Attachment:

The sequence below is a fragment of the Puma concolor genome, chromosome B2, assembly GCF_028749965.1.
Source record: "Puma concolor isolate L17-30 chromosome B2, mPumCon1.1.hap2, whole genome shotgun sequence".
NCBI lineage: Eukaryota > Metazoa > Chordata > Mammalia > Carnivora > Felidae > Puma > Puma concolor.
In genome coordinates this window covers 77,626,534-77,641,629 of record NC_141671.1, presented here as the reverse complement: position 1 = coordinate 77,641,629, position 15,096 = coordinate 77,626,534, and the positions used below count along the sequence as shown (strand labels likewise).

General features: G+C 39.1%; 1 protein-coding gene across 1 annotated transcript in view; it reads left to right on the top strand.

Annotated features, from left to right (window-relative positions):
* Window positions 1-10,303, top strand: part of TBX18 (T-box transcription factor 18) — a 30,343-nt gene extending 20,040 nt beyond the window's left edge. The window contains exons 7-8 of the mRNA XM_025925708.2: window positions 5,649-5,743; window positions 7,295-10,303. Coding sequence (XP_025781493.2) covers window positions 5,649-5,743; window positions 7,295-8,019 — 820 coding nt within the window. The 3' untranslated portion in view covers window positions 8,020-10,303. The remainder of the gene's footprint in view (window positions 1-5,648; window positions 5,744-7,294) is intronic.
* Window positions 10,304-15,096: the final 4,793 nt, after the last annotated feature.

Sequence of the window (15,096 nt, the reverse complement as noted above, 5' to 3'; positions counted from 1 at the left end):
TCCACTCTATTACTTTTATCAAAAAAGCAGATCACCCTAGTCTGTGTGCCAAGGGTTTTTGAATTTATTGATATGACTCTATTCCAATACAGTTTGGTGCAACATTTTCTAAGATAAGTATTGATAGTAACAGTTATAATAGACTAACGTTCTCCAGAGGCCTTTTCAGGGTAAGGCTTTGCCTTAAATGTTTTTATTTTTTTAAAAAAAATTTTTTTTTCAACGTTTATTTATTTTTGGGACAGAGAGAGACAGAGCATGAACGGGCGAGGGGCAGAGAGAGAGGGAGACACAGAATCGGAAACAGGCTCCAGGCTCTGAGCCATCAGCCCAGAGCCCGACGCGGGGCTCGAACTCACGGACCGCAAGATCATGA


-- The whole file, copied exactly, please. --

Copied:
The sequence below is a fragment of the Puma concolor genome, chromosome B2, assembly GCF_028749965.1.
Source record: "Puma concolor isolate L17-30 chromosome B2, mPumCon1.1.hap2, whole genome shotgun sequence".
NCBI lineage: Eukaryota > Metazoa > Chordata > Mammalia > Carnivora > Felidae > Puma > Puma concolor.
In genome coordinates this window covers 77,626,534-77,641,629 of record NC_141671.1, presented here as the reverse complement: position 1 = coordinate 77,641,629, position 15,096 = coordinate 77,626,534, and the positions used below count along the sequence as shown (strand labels likewise).

General features: G+C 39.1%; 1 protein-coding gene across 1 annotated transcript in view; it reads left to right on the top strand.

Annotated features, from left to right (window-relative positions):
* Window positions 1-10,303, top strand: part of TBX18 (T-box transcription factor 18) — a 30,343-nt gene extending 20,040 nt beyond the window's left edge. The window contains exons 7-8 of the mRNA XM_025925708.2: window positions 5,649-5,743; window positions 7,295-10,303. Coding sequence (XP_025781493.2) covers window positions 5,649-5,743; window positions 7,295-8,019 — 820 coding nt within the window. The 3' untranslated portion in view covers window positions 8,020-10,303. The remainder of the gene's footprint in view (window positions 1-5,648; window positions 5,744-7,294) is intronic.
* Window positions 10,304-15,096: the final 4,793 nt, after the last annotated feature.

Sequence of the window (15,096 nt, the reverse complement as noted above, 5' to 3'; positions counted from 1 at the left end):
TCCACTCTATTACTTTTATCAAAAAAGCAGATCACCCTAGTCTGTGTGCCAAGGGTTTTTGAATTTATTGATATGACTCTATTCCAATACAGTTTGGTGCAACATTTTCTAAGATAAGTATTGATAGTAACAGTTATAATAGACTAACGTTCTCCAGAGGCCTTTTCAGGGTAAGGCTTTGCCTTAAATGTTTTTATTTTTTTAAAAAAAATTTTTTTTTCAACGTTTATTTATTTTTGGGACAGAGAGAGACAGAGCATGAACGGGCGAGGGGCAGAGAGAGAGGGAGACACAGAATCGGAAACAGGCTCCAGGCTCTGAGCCATCAGCCCAGAGCCCGACGCGGGGCTCGAACTCACGGACCGCAAGATCATGA